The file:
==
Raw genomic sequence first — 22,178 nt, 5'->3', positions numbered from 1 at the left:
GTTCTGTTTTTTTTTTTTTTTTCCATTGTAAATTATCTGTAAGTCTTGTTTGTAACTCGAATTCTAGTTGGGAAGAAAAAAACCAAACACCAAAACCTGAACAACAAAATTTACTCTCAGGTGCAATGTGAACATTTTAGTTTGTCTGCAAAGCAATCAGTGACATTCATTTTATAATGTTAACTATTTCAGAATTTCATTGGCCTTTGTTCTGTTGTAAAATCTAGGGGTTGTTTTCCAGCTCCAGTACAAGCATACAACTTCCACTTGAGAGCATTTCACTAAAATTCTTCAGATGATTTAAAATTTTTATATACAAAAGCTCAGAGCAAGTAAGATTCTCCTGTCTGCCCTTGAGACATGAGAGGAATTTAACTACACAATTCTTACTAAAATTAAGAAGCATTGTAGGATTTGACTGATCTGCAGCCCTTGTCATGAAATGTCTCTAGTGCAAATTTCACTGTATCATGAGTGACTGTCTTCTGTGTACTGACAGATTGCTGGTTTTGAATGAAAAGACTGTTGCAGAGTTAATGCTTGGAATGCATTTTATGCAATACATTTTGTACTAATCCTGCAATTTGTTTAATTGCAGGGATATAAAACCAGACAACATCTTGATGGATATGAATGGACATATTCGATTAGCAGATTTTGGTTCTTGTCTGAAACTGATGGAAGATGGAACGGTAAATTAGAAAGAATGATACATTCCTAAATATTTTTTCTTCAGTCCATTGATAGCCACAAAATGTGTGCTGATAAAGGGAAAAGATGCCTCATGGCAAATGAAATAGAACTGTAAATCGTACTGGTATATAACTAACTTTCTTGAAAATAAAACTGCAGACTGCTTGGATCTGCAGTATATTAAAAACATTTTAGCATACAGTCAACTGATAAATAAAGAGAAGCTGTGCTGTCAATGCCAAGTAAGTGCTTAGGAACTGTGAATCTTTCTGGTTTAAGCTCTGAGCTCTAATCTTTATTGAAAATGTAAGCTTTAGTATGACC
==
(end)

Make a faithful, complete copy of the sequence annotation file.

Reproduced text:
Raw genomic sequence first — 22,178 nt, 5'->3', positions numbered from 1 at the left:
GTTCTGTTTTTTTTTTTTTTTTCCATTGTAAATTATCTGTAAGTCTTGTTTGTAACTCGAATTCTAGTTGGGAAGAAAAAAACCAAACACCAAAACCTGAACAACAAAATTTACTCTCAGGTGCAATGTGAACATTTTAGTTTGTCTGCAAAGCAATCAGTGACATTCATTTTATAATGTTAACTATTTCAGAATTTCATTGGCCTTTGTTCTGTTGTAAAATCTAGGGGTTGTTTTCCAGCTCCAGTACAAGCATACAACTTCCACTTGAGAGCATTTCACTAAAATTCTTCAGATGATTTAAAATTTTTATATACAAAAGCTCAGAGCAAGTAAGATTCTCCTGTCTGCCCTTGAGACATGAGAGGAATTTAACTACACAATTCTTACTAAAATTAAGAAGCATTGTAGGATTTGACTGATCTGCAGCCCTTGTCATGAAATGTCTCTAGTGCAAATTTCACTGTATCATGAGTGACTGTCTTCTGTGTACTGACAGATTGCTGGTTTTGAATGAAAAGACTGTTGCAGAGTTAATGCTTGGAATGCATTTTATGCAATACATTTTGTACTAATCCTGCAATTTGTTTAATTGCAGGGATATAAAACCAGACAACATCTTGATGGATATGAATGGACATATTCGATTAGCAGATTTTGGTTCTTGTCTGAAACTGATGGAAGATGGAACGGTAAATTAGAAAGAATGATACATTCCTAAATATTTTTTCTTCAGTCCATTGATAGCCACAAAATGTGTGCTGATAAAGGGAAAAGATGCCTCATGGCAAATGAAATAGAACTGTAAATCGTACTGGTATATAACTAACTTTCTTGAAAATAAAACTGCAGACTGCTTGGATCTGCAGTATATTAAAAACATTTTAGCATACAGTCAACTGATAAATAAAGAGAAGCTGTGCTGTCAATGCCAAGTAAGTGCTTAGGAACTGTGAATCTTTCTGGTTTAAGCTCTGAGCTCTAATCTTTATTGAAAATGTAAGCTTTAGTATGACC